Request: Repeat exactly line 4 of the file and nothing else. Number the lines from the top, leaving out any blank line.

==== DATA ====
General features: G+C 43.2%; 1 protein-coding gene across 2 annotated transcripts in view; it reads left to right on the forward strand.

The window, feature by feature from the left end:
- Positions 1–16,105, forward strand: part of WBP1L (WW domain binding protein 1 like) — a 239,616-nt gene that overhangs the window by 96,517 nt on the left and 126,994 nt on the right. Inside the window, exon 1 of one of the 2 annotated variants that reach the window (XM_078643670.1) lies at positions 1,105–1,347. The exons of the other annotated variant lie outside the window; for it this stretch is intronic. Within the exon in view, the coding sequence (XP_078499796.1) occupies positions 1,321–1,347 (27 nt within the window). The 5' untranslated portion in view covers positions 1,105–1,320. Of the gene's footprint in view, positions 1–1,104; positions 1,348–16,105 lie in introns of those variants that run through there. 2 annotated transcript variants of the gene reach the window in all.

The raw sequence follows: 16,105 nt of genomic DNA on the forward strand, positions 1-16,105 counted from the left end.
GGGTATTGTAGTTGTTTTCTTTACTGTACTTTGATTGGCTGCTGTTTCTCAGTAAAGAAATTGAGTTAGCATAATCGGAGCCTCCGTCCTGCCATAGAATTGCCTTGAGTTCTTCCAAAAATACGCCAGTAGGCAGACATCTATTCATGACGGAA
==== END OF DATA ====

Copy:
The raw sequence follows: 16,105 nt of genomic DNA on the forward strand, positions 1-16,105 counted from the left end.